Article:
PulseAudio as a sound output?

L. Rahyen research at science.su
Mon Oct 8 08:20:57 CDT 2007

On Monday October 8 2007 10:48, Maarten Lankhorst wrote:
> Damjan Jovanovic schreef:
> > Pulseaudio isn't "yet another sound server", it's a full-blown
> > replacement for all other sound servers. It mixes sound better than
> > alsa's dmix, it's a drop-in replacement for ESD, and it works even for
> > OSS applications using oss2pulse. Some of its interesting features
> > include per-application volume levels, RTP multicasts, the ability to
> > embed it within an application instead of running a separate server,
> > and a Windows port.
> >
> > The reason it would be good for wine is because it (optionally) runs
> > in realtime (SCHED_RR) priority, and is designed for low-latency
> > playback. Even wine's latest alsa driver continuously stutters under
> > high CPU load (play back some music with foobar2000, while searching a
> > large PDF).
> That's not the fault of our audio driver, it is because of linux doing
> bad things with i/o scheduling. For whatever reason as soon as a wine
> blocks on i/o all other threads get cpu starved. This is not a wine bug,
> but a linux bug.

	You probably should try new linux kernel. There is high chances that it will 
fix these problems for you. Personally I use 2.6.23-rc8. You find that with 
new kernel performance is very good even under heavy load.

	Maybe someone here will be interested in hearing my story with these problems 
(maybe you find good advice in it; besides it is about WINE related 
issues)... If you don't like long personal stories then you can skip rest of 
this message and just try 2.6.23.
	Just a note: when I refer to "performance" in this message I mean fairness, 
smoothness and efficiency of CPU sharing between processes under high average 
loads not wall-clock execution time.

	Many years ago I switched to Linux. And everything was great but performance 
under heavy load was very poor. Windows performance under heavy load is much 
worse but this doesn't make Linux performance better (please note here that 
I'm talking about very old Linux versions - 2.4.x kernel series!). For 
example when I tried to launch game with WINE during heavy load (rendering, 
video encoding, etc.) game was completely unplayable; even setting nice 
of -20 for the game and 19 for other processes doesn't help: both game and 
other processes loses too much performance.
	After some time because Linux is open source I decided to try to fix this 
somehow. At that time I used 2.6.x kernel series. First I tried to adjust 
some parameters in the kernel scheduler, then did some other modifications - 
and get acceptable performance even under heavy load! In fact it was possible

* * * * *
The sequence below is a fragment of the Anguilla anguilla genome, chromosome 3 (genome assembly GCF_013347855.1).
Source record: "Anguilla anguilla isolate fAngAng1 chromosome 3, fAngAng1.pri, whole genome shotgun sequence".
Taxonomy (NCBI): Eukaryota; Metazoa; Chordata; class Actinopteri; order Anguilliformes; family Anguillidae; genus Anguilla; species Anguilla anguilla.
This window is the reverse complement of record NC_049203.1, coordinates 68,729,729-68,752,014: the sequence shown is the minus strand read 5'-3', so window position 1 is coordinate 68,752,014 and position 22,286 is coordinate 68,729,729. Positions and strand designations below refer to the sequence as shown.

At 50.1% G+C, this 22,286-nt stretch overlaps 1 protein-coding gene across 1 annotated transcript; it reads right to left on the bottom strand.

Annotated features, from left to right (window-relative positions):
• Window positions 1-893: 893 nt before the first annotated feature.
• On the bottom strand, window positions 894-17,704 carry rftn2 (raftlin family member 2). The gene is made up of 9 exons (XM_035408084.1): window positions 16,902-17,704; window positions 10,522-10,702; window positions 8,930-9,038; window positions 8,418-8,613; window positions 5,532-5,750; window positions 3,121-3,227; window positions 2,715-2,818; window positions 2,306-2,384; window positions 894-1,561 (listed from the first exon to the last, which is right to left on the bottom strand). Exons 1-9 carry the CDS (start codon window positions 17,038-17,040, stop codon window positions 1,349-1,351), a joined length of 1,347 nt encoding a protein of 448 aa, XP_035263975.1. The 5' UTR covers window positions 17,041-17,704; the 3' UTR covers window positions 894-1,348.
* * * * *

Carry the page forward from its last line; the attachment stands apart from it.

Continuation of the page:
to play game in WINE even if I have high load and high I/O to disk.
	Unfortunately my modifications was just a hack. I never found enough time to 
make a correct fix. But my modifications was stable and worked well for me. 
My brother likes to play games and I like to run 3D-rendering, scientific 
calculations, etc. (this is exactly why I have 24 hours per day heavy load 
almost always so it is important to be able to run games simultaneously 
especially for my brother). And of course no problems with audio latency 
	After some years I decided to try some non-standard schedulers but most of 
them was much worse than my hack for standard scheduler. However, scheduler 
from ck patch-set have some good features in it. Unfortunately performance is 
worse with it than with my hack for vanilla scheduler so I did some 
modifications to ck scheduler and get very good kernel which works even 
better under heavy loads - in fact, really perfectly. With this kernel I was 
able to run games absolutely smoothly even when I have few background 
processes with big CPU usage (on one-core system!). It should be clear 
that "more background processes you have less FPS you get" in CPU limited 
game; only important thing here is that CPU sharing should be fair and 
smooth, and should respect niceness correctly.
	But when I have purchased 3 GHz quad-core system with 8 GiB of RAM I (again!) 
found big problems with fairness of CPU sharing... Even with my kernel with 
modified scheduler from ck patches which works very smoothly on one-core 
system I have really bad performance under heavy load on SMP system - this is 
strange because I expected better performance with quad-core system! But no, 
it was bad. Instead of trying to fix this myself I decided to try 
experimental 2.6.23-rc3 Linux kernel with new scheduler.
	And now, finally, I have good performance even under heavy load on my system 
with standard Linux kernel! I can copy big files, run multi-threaded 
scientific calculations in background (with total average load of about 6-12 
or more) and play 3D-games in WINE simultaneously on my quad-core system. In 
past I was able to get same smoothness only on one-core system with my "evil 
hacks" and ck patch-set as I described above (with uniprocessor system 
instead of 6-12 load I have tested with 2-5 load).
	I didn't tested yet my one-core system with new 2.6.23 kernel so I'm not sure 
how well it will behave with uniprocessor system but I guess it should work 
as expected.
	So as you can see trying 2.6.23 kernel is really good idea if you don't like 
standard scheduler in older Linux kernels (or you can wait for stable 2.6.23 
release if you don't want to compile kernel yourself).

	Final conclusion for this topic is simple: if you have problems with audio 
only under some kind of heavy CPU load this isn't fault of WINE or ALSA. And 
now you can try new Linux kernel, it may help to resolve these problems.

	You can read about new scheduler in the 2.6.23 kernels here:

More information about the wine-devel mailing list